Yesterday was my last day without Facebook.
I wish I had reveled in it more.
It’s funny, I feel compelled to get back on Facebook, and I’m not entirely sure why. So I can aimlessly browse the 419 friends I’ve slowly acquired over the over 5 years that I’ve been on the site? So I can share Joshua with far away family? (A good reason for sure … but my blog has been fairly sufficient and has taken less of my time.) Is it to feel more connected to friends?
Even though, what I’ve learned in the last 45 days is that the feeling of connection is entirely different than real connection. Just because a person posts an update to his 327 friends, and I read it doesn’t mean we are necessarily connected.
How many times have I felt like I developed a good connection to someone via Facebook, only to run into them in real life and realize–ha, still awkward small talk! Still pretty much strangers! Still long death pauses where we are both probably wishing we could whip out our phones, open our FB app, and post statuses about uncomfortable social interactions.
How many times have I thought I was fairly good friends with a person, just to realize I’m out of touch with them because I missed status updates because my home feed got messed up, or clogged with all of my other friends’ updates? Come to find out, I’m up to date on some peoples’ lives not necessarily because they specifically want me to be an integral part of their life. No, I’m just one of the many on Facebook.
When I’m on Facebook, it envelops me. I truly got jitters and felt sick when the Lord laid it on my heart to break from Facebook for Lent. I honestly thought I could not do it–it is my window to the world, the vehicle for a large percentage of my “connection” throughout the day.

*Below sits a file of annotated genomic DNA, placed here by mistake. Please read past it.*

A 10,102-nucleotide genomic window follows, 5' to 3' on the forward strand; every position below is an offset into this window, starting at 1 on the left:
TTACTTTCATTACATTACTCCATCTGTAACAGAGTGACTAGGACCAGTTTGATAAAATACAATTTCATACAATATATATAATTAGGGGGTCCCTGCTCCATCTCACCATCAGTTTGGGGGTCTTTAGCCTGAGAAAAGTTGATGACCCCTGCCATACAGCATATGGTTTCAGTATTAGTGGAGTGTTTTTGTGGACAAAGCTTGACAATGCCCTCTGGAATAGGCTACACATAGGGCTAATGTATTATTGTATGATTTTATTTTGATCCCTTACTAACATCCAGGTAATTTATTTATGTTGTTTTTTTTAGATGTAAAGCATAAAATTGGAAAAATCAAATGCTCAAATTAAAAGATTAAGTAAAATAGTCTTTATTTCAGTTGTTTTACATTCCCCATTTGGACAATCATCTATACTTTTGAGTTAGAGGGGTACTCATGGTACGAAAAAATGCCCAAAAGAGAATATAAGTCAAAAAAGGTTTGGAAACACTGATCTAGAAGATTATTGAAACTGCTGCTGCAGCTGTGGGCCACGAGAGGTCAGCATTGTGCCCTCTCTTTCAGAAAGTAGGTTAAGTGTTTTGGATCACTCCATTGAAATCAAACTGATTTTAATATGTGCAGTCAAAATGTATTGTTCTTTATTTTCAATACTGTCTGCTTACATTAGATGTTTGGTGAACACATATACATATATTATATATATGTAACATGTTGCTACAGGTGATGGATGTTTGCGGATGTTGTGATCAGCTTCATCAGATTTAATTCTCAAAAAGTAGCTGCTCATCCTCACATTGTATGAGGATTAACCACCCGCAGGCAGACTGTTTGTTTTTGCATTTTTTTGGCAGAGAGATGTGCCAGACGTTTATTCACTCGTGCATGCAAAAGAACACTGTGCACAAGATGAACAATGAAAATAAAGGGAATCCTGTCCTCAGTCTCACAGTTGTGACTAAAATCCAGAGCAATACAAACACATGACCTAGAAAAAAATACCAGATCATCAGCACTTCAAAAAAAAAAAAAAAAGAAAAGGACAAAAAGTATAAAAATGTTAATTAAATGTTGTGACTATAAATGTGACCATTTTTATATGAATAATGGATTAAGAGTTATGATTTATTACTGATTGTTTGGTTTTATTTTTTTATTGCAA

But I did it.
And I realized some stuff. With Facebook and it’s false sense of connection (or okay, it’s unique and different form of connection that should not and never will replace true connection) I find myself lamenting my lack of friends, and swirling around in the loneliness of hours upon hours of almost purely cyber-connection.
Guess what? I have friends.
The last 45 days without my 419 FB friends taught me that.
And I’ll be frank–it’s not like I instead spent my “former FB time” with God. There were many days I simply–humanly–chose to fill my time differently, and still neglected my Father. So, no–Facebook is not the only enemy. There are many.
Surprisingly (for me), after the initial withdrawal period, I rarely missed it.
Oh, when I heard exciting news (usually via Erik who did not give up FB during this time) and realized I’d missed the chance to add a pithy comment on a friend’s status, I was a little sad.
And there were moments the technology for uploading photo and videos on Blogger drove me nuts and almost had me running for my Facebook log in. For sure I had times where I just wanted to mindlessly zone out and “connect” with “friends”.
But all in all, it took as much effort to log back into Facebook today as it did to deactivate my account 45 days ago. This was a good exercise for me–I do not need Facebook to survive. In fact, it helped me remember who my “real” friends are–my true connection, the people I do life with.
Please don’t get me wrong–I love keeping up with people from all the days of my life. It’s fun! But it’s time consuming. And so I have committed to trimming my “Friend list” down (please do not take it personally if I removed you …. It’s not you, it’s me. Really!) I’ve committed to at least trying to use Facebook for the tool it is–and not the obsession is has become.
So, a big thank you to the season of Lent for this opportunity to realize that